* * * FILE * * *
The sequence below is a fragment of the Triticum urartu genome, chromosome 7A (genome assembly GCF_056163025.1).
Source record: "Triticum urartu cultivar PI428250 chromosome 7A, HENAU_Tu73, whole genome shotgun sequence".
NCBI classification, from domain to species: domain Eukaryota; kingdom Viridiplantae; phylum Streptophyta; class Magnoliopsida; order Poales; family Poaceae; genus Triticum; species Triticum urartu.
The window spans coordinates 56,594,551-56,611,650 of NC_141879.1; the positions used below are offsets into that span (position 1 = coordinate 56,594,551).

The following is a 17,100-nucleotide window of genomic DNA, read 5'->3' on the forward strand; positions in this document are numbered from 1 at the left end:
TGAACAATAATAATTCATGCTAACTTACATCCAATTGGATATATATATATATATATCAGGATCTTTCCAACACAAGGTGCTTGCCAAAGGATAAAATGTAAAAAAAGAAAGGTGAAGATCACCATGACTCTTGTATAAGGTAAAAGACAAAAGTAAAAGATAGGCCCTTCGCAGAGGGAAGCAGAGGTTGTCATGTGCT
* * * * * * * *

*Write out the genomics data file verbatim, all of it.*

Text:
The sequence below is a fragment of the Triticum urartu genome, chromosome 7A (genome assembly GCF_056163025.1).
Source record: "Triticum urartu cultivar PI428250 chromosome 7A, HENAU_Tu73, whole genome shotgun sequence".
NCBI classification, from domain to species: domain Eukaryota; kingdom Viridiplantae; phylum Streptophyta; class Magnoliopsida; order Poales; family Poaceae; genus Triticum; species Triticum urartu.
The window spans coordinates 56,594,551-56,611,650 of NC_141879.1; the positions used below are offsets into that span (position 1 = coordinate 56,594,551).

The following is a 17,100-nucleotide window of genomic DNA, read 5'->3' on the forward strand; positions in this document are numbered from 1 at the left end:
TGAACAATAATAATTCATGCTAACTTACATCCAATTGGATATATATATATATATATCAGGATCTTTCCAACACAAGGTGCTTGCCAAAGGATAAAATGTAAAAAAAGAAAGGTGAAGATCACCATGACTCTTGTATAAGGTAAAAGACAAAAGTAAAAGATAGGCCCTTCGCAGAGGGAAGCAGAGGTTGTCATGTGCT